Sitting down at the tables of the Cayman Islands, it’s easy to understand why it is the culinary capital of the Caribbean. Add the authentic dishes of our islands to the mix, including seafood shacks and five-star restaurants, and you have everything you need for a foodie’s dream vacation or holiday.

Sample the best of what the Caribbean capital of cuisine offers on your trip to the Cayman Islands. Grand Cayman restaurants specialize in everything from fine dining cuisine to delicious seafood caught offshore.

Heralded by the well-travelled as the Culinary Capital of the Caribbean, this trio of islands has long been known for culinary excellence and exquisite dining experiences. Dedicate your days and nights to discovering heightened culinary culture at one of Cayman’s 200+ restaurants. Fresh catch, vibrant fruits and vegetables, succulent organic meats and award-winning wine lists underscore the exceptional culinary offerings – from beachfront fish shacks to Five Diamond dining under the stars.

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Try These Staples of Grand Cayman Dining

The best foods in Grand Cayman are the dishes that have roots in Caymanian traditions and culture.

When you step into a restaurant in Grand Cayman, be sure to taste one of these essential Cayman staples for a real taste of the Caribbean.

Conch Stew

Wondering where to eat in Grand Cayman when you first arrive in paradise? Wherever you decide to go, you need to indulge in Cayman’s twist on the Bahaman national dish of conch stew. 

If you stay in Grand Cayman during conch season from November to April, you’ll find no shortage of offers on this delectable sea snail.

Served in a stew, soup, fritters, or with a crisp salad, take a drive to North Side and spend an evening enjoying a delicious conch dish by the sea.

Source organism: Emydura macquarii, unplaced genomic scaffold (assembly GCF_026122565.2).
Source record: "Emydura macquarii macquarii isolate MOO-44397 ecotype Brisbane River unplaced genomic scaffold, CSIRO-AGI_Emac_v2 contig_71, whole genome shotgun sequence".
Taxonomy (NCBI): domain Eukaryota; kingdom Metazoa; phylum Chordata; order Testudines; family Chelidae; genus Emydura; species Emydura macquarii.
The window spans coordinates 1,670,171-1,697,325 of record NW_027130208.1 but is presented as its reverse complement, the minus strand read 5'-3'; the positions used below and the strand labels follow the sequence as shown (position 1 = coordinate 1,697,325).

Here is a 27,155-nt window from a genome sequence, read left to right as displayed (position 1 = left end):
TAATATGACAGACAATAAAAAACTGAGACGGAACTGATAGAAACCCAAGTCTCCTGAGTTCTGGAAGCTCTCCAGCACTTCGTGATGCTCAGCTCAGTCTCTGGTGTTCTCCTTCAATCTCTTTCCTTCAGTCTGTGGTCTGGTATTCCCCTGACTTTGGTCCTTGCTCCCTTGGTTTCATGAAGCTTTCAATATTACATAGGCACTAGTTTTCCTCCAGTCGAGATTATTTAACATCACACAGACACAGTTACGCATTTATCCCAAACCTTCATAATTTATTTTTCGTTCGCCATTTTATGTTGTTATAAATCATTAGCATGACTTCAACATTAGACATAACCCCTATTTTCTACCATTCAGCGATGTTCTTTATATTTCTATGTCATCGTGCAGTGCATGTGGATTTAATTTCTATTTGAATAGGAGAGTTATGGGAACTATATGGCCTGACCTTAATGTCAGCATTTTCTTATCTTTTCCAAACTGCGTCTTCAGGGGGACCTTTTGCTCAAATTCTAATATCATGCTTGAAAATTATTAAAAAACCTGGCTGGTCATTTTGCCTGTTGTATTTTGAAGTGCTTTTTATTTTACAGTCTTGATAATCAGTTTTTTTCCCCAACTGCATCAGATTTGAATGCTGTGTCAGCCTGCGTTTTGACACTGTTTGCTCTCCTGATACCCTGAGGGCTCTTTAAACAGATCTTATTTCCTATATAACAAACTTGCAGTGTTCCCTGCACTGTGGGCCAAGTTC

Johnny Cake

If you want to enjoy a traditional staple across the Caribbean, you have to eat Johnny Cake: small, deep-fried batter bread. 

Johnny Cake goes down perfectly with a glass of rum or as a side dish with a full meal. Johnny Cake can be served with jam, butter, sauteed fish, or eaten just as well alone.

Find them in hotels across the island or one of the many small eateries close to Seven Mile Beach and beyond.

Jerk Chicken

Local cuisine in Grand Cayman means a lot of plump wood-roasted jerk chicken. This traditional Caribbean dish is commonly seasoned with allspice and scotch bonnet peppers. If you’re looking for the ultimate Grand Cayman dining experience and a dish that will pack a punch, jerk chicken needs to be on your list.

Cayman-Style Lobster

Chowdown on a succulent lobster cooked Cayman style. If you’re looking for places to eat in Grand Cayman, be sure your dining experience includes lobster risotto, pasta, or patties. 

Visit Seven Mile Beach to try some flavorful lobster tails cooked with scotch bonnet peppers and hot sauce. Thank us later! 

Cayman-Style Beef

If you’re a meat lover, you can’t visit any restaurants in Grand Cayman and not try Cayman-style beef. We promise it’s the tenderest meat you’ll ever taste.

Cayman-style beef, or as the locals know it, stewed beef, consists of shreds of beef slow-cooked and tossed with hot spices, left to soak in its own juices. The flavor of the meat will excite your taste buds so much you’ll have to eat it again and again.  

Fish and Fritters

No visit to the best restaurants in Grand Cayman would be complete without a Cayman specialty: fish and fritters.

Enjoy snapper, grouper, and whole Mahi Mahi for a salute to the seafaring past of Cayman. Fillets are marinated in lime, salt, and pepper for seasoning and fried with onions, butter, peppers, and spices for a crispy, tender fish dish.

Coconut Shrimp

If you want a succulent seafood dish that combines Cayman's tender shrimp with one of the island’s most popular fruits, try coconut shrimp. Found in most Cayman restaurants, enjoy deep-fried and coated local Cayman shrimp dressed with coconut shavings.

Heavy Cake

Also known as cassava cake, heavy cake is made from cassava, native to Central and South America. Experience the taste of the tropics with cassava, coconut milk, sugar, and a selection of unique spices for a dessert that has been a favorite of Caymanians for centuries. 

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